This DMA Slow Speed Zone has been extended through November 15 after an aerial survey team observed an aggregation of right whales South of Nantucket on October 31. Mariners, are advised to go around this areas or go slow (10 knots or less) inside this area where groups of right whales have been sighted. Watch for further right whale survey observations and slow speed zone extensions.
Coordinates of this Slow Speed Zone south of Nantucket are waters bounded by: 41 16 N; 40 32 N; 069 37 W; and 070 28 W.
Where’s the bite?
Tautog fishing remains strong. Capt. Frank Blount of the Frances Fleet, said, “Blackfishing is as good as it gets. We are seeing limits or a few shy on every single trip. Pool fish have been very nice fish in the nine to ten pound range. The shorts have thinned out but still plenty to keep the action going all day long.” Angler Walt Galloway of North Kingstown fished the General Rock, North Kingstown area for tautog Friday and said, “We fished the south side of General Rock in about 24 to 26 feet and got 5 keepers. The largest was 20” and 5.1 pounds. My personal best.” John Littlefield of Archie’s Bait & Tackle, Riverside, said, “The tautog bite in the upper bay areas is not good. Customers fishing Ohio Ledge and Conimicut Light this weekend had few bites. However, places like Codington Cove, Middletown (on the outside of the jetty) are producing, but one customer said there had to be 25 boats there this weekend. Areas off Newport at Brenton Reef and the Seal Rock area are still producing well for customers. We have been selling a lot of Banana Jigs. Dark green and white glow jigs are working well for customers.” Tom Giddings of the Tackle Box, Warwick said, “Tautog jigs are working but they are all tipped with a green crab with conventional rigs working too. Jamestown and Newport are good and in the bay we have customers catching keepers off the Rocky Point Fishing Pier in just 12 to 15 feet of water.”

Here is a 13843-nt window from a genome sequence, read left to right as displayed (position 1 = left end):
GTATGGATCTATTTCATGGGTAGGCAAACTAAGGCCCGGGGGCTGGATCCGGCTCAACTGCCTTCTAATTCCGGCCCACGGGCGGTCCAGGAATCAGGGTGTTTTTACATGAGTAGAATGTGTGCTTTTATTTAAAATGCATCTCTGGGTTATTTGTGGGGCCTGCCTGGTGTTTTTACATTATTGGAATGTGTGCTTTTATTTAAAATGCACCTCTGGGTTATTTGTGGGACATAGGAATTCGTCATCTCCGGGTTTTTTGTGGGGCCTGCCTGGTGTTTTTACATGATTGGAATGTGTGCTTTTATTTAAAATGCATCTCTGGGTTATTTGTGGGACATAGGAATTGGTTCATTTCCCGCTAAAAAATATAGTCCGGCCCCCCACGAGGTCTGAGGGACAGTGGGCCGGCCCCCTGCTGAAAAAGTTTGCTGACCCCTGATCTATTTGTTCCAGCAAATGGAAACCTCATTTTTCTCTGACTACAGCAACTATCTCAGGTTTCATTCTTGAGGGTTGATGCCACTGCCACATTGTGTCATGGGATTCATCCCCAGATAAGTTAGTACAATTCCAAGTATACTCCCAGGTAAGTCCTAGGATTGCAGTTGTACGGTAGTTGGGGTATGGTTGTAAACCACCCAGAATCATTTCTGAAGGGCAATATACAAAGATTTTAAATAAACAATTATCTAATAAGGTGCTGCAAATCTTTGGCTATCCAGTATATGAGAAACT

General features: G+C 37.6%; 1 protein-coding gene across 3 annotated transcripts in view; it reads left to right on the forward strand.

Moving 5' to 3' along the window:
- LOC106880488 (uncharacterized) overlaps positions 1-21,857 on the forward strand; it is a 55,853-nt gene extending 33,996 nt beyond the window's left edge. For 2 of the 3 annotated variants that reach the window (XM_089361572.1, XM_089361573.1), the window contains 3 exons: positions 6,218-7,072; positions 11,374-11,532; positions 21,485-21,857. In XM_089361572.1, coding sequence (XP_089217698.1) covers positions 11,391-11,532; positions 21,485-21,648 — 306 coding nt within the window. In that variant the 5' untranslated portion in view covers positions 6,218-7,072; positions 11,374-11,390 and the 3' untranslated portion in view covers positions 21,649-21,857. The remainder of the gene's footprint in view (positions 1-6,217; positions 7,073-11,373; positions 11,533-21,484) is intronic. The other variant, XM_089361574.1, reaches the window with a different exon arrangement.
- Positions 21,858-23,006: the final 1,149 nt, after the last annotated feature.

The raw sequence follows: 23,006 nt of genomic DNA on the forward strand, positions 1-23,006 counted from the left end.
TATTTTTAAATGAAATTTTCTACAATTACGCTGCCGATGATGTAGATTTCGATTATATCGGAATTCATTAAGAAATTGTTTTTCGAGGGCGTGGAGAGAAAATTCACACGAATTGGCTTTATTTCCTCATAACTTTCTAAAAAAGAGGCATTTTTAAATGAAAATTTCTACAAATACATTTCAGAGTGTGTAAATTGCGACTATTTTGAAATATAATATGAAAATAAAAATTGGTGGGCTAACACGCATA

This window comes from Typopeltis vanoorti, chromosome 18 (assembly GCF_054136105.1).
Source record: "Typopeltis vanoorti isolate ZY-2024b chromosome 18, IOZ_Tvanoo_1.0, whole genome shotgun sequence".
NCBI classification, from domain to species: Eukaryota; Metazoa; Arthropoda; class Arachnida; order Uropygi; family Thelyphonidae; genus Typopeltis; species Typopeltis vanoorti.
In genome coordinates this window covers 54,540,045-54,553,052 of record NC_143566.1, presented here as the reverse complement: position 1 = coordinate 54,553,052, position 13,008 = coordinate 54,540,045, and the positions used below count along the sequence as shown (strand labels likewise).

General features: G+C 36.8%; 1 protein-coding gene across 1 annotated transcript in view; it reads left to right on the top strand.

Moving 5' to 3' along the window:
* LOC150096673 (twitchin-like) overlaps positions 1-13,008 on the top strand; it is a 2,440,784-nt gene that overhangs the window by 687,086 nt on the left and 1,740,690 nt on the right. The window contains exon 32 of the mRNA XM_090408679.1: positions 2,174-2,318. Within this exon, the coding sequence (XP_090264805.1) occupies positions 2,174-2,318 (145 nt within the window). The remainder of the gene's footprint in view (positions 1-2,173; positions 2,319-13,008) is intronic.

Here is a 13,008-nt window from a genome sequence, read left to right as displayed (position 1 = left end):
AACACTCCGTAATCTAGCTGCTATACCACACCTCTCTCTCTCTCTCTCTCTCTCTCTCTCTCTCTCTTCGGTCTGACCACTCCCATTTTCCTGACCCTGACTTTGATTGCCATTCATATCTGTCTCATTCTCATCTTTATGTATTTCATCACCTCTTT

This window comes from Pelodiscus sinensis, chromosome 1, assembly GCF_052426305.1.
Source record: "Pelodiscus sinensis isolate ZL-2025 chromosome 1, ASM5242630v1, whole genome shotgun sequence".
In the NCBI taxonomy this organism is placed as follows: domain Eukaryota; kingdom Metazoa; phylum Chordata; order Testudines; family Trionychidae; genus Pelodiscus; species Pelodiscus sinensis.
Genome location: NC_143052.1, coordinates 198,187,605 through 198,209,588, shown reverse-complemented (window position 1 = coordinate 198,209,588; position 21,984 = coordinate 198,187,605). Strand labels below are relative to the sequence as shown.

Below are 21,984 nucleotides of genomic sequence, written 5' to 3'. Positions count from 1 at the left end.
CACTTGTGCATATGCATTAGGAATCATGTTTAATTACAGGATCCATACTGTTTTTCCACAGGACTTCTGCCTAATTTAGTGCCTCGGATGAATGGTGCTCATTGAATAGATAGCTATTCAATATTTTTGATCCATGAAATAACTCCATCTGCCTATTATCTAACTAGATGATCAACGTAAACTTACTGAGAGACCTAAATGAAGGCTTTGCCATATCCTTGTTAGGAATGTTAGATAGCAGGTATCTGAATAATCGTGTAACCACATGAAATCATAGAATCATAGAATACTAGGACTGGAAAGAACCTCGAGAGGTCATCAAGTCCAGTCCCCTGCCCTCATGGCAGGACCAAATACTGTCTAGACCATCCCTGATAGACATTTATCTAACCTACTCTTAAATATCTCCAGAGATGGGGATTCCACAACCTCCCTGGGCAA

Striped bass fishing in the coves and Bays has been good for school striped bass. Anglers are catching fish using soft plastics, swimming lures and surface plugs. Tom Giddings of the Tackle Box said, “Customers are catching school bass with an occasional keeper mixed in fishing on the surface or high in the water column pretty bunch like a spring fishery.”
Cod. Frank Blount of the Frances Fleet said, “Cod has been a little slow this last week after the wind. The grey ghosts seemed to push in mid-week and made for some rather annoying anchor sets. The sea bass fishing has been out of this world everywhere we go. Easy boat limits of all big blue heads to 6 pounds. Biggest codfish on the week was just shy of 15 pounds.”
“Freshwater fishing for largemouth, catfish and crappie has been good at Gorton’s Pond in Warwick. Carbuncle Pond, Coventry and all the ponds DEM has been stocking with trout have been good,” said Tom Giddings of the Tackle Box. John Littlefield of Archie’s Bait said, “Customers are catching trout and largemouth at Olney Pond, Lincoln Woods.”
Dave Monti holds a captain’s master license and a charter fishing license. He is a RISAA board member, a member of the RI Party & Charter Boat Association, the American Saltwater Guides Association and the RI Marine Fisheries Council. Forward fishing news and photos to Capt. Dave at firstname.lastname@example.org or visit www.noflukefishing.com and his blog at www.noflukefishing.blogspot.com.